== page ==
Pipefinds with relief decoration
The Dutch clay pipe is pressed in a brass press mould. When an engraving has been made in the pipe mould, it becomes an embossed decoration during moulding. Larger pipe makers produced one or a few relief pipes in addition to their plain pipes. The subjects were taken from historical events: the stadtholders’ marriage or a peace agreement between several states. In other cases the decoration was more general: the coat of arms of the city of Gouda, Dutch provinces or the depiction of Mercury and Neptune.
The craftsmanship of the mould engraver determines the quality of the relief pipe. The very best engravings date between 1735 and 1755, when the silversmiths Dillis and Johannes van Oye were active in Gouda. After 1760, the interest of the consumer in decorated pipes declined, with the result that the artistic level went down as well.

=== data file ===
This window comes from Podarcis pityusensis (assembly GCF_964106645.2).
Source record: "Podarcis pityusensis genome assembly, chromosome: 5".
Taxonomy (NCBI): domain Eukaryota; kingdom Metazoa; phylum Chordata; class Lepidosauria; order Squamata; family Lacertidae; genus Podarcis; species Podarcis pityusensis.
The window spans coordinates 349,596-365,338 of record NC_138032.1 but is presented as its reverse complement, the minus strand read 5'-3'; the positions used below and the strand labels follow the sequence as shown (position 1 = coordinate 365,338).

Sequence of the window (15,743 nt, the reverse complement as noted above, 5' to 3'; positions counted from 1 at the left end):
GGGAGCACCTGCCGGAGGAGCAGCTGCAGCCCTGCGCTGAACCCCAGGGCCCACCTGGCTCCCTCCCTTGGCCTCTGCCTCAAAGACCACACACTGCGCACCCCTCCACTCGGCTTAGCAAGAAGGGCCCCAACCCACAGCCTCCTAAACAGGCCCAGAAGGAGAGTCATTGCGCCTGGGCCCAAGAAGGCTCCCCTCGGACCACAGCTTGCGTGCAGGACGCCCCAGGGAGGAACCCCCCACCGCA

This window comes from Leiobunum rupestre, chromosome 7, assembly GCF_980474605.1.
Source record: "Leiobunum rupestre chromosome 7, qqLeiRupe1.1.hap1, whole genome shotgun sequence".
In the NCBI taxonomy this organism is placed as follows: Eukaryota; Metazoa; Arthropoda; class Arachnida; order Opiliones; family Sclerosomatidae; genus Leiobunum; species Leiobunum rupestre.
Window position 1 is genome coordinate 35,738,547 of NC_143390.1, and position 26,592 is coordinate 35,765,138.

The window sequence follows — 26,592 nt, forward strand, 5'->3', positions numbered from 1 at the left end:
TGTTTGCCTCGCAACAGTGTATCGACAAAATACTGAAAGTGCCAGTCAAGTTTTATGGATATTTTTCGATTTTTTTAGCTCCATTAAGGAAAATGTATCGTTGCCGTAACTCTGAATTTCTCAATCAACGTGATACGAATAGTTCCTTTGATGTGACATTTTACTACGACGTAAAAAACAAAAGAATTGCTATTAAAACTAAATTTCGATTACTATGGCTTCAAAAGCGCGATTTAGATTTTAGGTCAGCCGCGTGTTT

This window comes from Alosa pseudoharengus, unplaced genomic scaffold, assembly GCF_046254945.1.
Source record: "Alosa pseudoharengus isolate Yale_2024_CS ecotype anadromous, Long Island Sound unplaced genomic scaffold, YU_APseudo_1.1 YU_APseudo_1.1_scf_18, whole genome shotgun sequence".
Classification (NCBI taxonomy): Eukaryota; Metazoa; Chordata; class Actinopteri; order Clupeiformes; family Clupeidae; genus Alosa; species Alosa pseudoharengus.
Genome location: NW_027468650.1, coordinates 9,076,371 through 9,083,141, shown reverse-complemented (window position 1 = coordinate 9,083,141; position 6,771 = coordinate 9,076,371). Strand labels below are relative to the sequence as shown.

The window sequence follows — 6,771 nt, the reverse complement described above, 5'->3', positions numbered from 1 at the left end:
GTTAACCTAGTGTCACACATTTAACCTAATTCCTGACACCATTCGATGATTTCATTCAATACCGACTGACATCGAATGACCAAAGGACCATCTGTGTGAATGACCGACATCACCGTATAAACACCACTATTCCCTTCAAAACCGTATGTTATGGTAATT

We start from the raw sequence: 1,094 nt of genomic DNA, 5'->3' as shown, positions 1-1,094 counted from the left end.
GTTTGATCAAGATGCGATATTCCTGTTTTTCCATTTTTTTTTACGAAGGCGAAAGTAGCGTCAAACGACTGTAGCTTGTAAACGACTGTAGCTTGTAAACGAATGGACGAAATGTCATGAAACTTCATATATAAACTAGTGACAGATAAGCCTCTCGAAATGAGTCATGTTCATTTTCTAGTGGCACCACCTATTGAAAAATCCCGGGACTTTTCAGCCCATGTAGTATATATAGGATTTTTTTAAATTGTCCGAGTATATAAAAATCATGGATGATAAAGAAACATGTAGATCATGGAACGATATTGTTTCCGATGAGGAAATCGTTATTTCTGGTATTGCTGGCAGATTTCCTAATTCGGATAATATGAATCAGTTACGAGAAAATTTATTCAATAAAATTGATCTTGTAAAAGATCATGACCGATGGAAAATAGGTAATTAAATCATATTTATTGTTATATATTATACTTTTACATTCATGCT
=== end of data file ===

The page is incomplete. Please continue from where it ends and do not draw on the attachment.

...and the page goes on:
A typical nineteenth century product is the epigram pipe, that doesn’t hold an elaborate engraved decoration, but only a simple text ribbon with an appropriate motto. At that time also so-called farce pipes were made, with a Punch-like portrait on the pipe bowl.
Relief pipes remained in production until the twentieth century. The themes shifted in order to highlight progress such as the steam train and the paddle steamer. For Holland the House of Orange retained its popularity. One of the last examples is the Friesland coat of arms, after the tobacco brand of the same name. Meanwhile, the artistic quality of the relief pipe had declined considerably. By 1900 it became a tradition that hardly appealed to the smoker anymore.